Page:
Peter Eötvös, born in Transylvania in 1944, brought up in the fifties and sixties on a radical intake of Bartók, Ligeti and Kurtág, and a subsequent collaborator, in Cologne and Paris, of Stockhausen and Boulez, has long been an iconic contemporary force. These days he cuts an unfussy, silver-haired figure on the podium: score before him, no baton, hands often but not invariably in parallel, using shoulders and chest for emphasis, the clearest, almost simplistic of beats – a distinguished presence of thinking, emotional intellect and engaged sympathies. From the strongest tuttis to the barest rustle, everything he did in this concert spoke of attention to acute balance and fine detail, with clarity and projection at a premium.
He turned Schoenberg's strange Accompaniment to a Film Scene (1929-30) – how often do you hear that programmed? – into a keenly tensioned expressionist tone-poem of “threatening danger, fear and catastrophe” (Hannah Nepil's persuasively readable programme note), his way with tempo and rhythm fusing the incident and terse imaginings of the score into a satisfying architectural entity peopled with all manner of humanoid characters. At the other end of the linguistic spectrum, Bartók's ethnomusicologically journeying, mosaic Dance Suite (1923) was a lesson in the fine art of rubato, inflexion, and articulation, every slur, staccato and tempo change meaningfully weighted (first, third, fourth movements notably). Soloistically and corporately, the Philharmonia Orchestra had a field day, sitting comfortably in a reading neither over-deliberated nor pushed, Eötvös showing exactly how to gel disparate episodes into a dramatised progression.
Favouring a platform layout almost old-fashioned these days (all violins to the left, cello and double basses to the right), he structured a fine Stravinsky Symphony in Three Movements (1942-45), his tight discipline and logically argued overview again paying handsome dividends. There was much to relish, from the sensuously heady close of the opening Allegro to Catherine Edwards's biting obbligato piano input (her Steinway sited up from behind the second violins). Eötvös's classically sensed reining and impulsion brought to mind a Hungarian compact disc of his I reviewed some years ago. A 2001 'orchestral' release played by around twenty musicians on modern instruments electro-acoustically amplified. “Post-Gouldian crossover at its most cultured”, I wrote, “bridging concert platform and studio console, reality and virtual reality, combining humanly generated material with state-of-the-art technology, here is a performance which abhors habit and breaks rules. A Musical Man of temperament and personality, transmitting gigantic Promethean energy.” Beethoven's Fifth, no less.
For the UK premiere of his three-movement Multiversum (2017), a co-commission on a grandiose scale, a radically different order of three-dimensional spatial arrangement came into play, taking most of the interval to set up, reflecting the essence of the work's inspiration, the idea of separate rather than mixed sounds, of, Eötvös says, the theory of “universes [existing] side by side and independently of each other” – the multiverse. Accordingly, en bloc, strings were placed on the left of the conductor, woodwind to the right, with a phalanx of brass in front of the percussion in a west-north-east sonic trajectory.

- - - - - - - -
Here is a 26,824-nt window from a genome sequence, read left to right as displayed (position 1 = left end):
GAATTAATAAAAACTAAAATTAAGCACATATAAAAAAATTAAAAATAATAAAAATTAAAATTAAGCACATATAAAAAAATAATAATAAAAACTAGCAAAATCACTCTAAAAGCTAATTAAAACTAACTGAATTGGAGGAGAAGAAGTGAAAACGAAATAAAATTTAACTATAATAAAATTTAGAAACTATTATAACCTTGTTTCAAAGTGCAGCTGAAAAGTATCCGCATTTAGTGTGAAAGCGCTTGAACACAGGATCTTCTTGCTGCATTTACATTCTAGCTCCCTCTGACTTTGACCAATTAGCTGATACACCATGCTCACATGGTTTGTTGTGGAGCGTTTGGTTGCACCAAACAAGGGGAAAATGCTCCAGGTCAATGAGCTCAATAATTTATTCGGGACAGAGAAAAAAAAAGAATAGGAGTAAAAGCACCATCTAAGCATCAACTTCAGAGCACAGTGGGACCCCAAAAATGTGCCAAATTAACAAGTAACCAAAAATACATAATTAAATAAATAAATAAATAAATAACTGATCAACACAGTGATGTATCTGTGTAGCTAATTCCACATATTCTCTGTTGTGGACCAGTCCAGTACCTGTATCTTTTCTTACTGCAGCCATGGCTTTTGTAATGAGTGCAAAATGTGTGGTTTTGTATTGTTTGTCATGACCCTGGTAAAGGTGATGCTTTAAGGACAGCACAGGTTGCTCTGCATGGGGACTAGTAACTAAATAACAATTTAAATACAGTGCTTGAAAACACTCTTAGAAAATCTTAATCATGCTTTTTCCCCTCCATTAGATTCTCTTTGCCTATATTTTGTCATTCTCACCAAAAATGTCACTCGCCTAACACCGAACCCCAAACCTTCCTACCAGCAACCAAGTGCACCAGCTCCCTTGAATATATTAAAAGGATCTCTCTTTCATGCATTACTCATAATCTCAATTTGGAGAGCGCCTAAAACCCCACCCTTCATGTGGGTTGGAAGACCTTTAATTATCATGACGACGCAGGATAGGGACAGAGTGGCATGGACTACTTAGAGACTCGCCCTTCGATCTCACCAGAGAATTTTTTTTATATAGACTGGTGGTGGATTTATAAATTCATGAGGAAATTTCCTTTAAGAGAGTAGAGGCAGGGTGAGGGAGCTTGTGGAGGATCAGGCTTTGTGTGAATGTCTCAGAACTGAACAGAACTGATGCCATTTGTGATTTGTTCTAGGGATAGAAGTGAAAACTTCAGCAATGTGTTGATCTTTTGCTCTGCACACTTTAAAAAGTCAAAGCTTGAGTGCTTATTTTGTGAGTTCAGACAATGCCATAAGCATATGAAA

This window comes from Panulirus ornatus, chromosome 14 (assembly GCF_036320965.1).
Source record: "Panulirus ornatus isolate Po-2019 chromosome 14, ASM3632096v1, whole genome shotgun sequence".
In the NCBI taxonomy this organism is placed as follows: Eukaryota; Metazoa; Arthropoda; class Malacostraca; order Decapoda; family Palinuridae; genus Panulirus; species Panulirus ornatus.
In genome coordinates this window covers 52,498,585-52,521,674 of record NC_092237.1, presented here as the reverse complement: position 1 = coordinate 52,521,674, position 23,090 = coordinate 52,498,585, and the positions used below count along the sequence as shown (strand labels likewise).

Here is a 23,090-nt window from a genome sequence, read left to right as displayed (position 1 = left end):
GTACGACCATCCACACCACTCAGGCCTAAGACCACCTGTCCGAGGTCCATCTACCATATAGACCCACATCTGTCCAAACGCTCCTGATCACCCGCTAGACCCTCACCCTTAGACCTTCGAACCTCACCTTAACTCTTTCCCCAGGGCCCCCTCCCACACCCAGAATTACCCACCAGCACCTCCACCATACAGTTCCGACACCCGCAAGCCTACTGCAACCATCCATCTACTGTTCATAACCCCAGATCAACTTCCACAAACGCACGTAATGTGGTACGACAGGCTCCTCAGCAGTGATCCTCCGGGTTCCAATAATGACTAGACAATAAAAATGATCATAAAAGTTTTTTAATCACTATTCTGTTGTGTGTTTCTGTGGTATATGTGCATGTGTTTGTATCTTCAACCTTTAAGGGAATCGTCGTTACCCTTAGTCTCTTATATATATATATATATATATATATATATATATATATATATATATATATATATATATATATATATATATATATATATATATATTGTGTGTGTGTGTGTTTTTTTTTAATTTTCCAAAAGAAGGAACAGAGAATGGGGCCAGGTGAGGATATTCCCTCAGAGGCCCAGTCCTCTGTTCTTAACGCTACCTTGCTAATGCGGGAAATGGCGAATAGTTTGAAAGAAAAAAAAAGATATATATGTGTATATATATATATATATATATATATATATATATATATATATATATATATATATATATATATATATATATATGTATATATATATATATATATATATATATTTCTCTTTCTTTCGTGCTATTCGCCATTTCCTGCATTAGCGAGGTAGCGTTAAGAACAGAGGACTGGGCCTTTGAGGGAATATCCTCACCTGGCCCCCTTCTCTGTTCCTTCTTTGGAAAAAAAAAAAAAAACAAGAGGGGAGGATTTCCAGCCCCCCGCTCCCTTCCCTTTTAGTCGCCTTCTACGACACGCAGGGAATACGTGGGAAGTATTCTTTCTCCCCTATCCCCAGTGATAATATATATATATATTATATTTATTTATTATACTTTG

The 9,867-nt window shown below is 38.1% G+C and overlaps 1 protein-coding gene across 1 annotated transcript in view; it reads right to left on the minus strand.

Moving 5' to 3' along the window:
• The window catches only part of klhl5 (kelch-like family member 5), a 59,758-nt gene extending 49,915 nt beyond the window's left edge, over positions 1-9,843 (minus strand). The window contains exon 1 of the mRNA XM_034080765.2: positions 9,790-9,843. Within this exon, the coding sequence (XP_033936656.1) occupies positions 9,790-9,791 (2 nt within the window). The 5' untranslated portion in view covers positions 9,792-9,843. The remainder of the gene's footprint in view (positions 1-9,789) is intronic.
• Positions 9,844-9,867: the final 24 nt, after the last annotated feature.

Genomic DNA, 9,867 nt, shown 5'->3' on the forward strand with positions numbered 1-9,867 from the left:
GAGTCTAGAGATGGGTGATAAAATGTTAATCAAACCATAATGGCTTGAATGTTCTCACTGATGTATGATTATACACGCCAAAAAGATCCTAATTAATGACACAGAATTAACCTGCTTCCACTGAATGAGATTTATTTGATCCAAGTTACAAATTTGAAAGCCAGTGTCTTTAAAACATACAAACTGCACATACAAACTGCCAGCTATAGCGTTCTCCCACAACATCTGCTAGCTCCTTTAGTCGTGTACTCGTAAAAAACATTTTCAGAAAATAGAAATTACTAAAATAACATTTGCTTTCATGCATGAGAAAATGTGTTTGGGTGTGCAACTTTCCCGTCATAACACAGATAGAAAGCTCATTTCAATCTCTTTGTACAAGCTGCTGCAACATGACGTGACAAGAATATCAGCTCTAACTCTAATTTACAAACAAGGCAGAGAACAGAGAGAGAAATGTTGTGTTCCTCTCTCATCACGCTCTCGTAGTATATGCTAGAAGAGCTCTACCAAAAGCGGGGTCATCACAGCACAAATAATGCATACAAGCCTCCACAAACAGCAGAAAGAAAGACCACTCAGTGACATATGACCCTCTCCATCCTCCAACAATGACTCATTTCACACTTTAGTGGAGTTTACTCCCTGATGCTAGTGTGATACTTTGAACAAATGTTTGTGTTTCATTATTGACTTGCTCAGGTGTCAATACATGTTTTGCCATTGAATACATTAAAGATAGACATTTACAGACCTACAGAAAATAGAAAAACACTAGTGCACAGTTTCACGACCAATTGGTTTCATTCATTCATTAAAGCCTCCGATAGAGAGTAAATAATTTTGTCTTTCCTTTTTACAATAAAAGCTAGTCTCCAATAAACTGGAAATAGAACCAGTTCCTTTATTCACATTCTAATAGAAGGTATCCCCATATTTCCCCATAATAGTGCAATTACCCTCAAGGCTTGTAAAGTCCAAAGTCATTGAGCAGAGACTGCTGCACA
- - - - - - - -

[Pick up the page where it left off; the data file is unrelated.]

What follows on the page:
Central to the quasi Dolby 5.1 sound-design was the RFH's organ together with a Hammond B3 (vintage 1954-74), the exact physical positioning of the latter (off-right in this staging) obscured by speakers creating a Doppler effect. Things cosmic have long been central to Eötvös's world. In his teens he wrote a keyboard piece as a homage to Gagarin's first space flight – Kosmos, coincidentally the title (Cosmos) of an earlier orchestral essay by Reginald Smith Brindle which, as a student drawn towards astronomy, I caught up with at the 1960 Cheltenham Festival.
Glimpsing “the artist’s inner universe”, the polyphony of Multiversum, premiered by the Royal Concertgebouw Orchestra at the Elbphilharmonie in Hamburg in October 2017 (in a programme replicating the Philharmonia's), addresses “parallel universes, string theory and gravitational waves”. Experientially multi-layered events, time fields and densities co-exist within their own orbits – not necessarily a new idea but one here taken to extremes. What impacts most perhaps, in a concertante composition that in another century might have been called ‘Praeludium, Toccata and Chorale’, is the underlying metric directness and pulse of the whole, like some ever-present determinator beating at the heart of vastness. Eötvös is not a man averse to repetitive devices, nor to massive climax-building (third movement), and in his rhythmic sequencing he can be unexpectedly immediate and straightforward (the rushing woodwind scale patterns; the 'distance' duetting of organ and Hammond in the central movement, for example: “the whole soundscape of the cosmos”) – all leading to an encounter cumulatively exhilarating for players and compelling for listeners, each of us our own “side by side” universe in the multiverse of the moment.
The Philharmonia's performance, a little short of the advertised thirty-five minutes, was one of authority, attack and vibrancy, the two soloists – Iveta Apkalna from Riga, titular organist of the Klais organ at the Elbphilharmonie, and László Fassang, head of the organ department at the Franz Liszt Academy in Budapest, and professor of improvisation at the Paris Conservatoire – excelling in all departments of performance and deportment.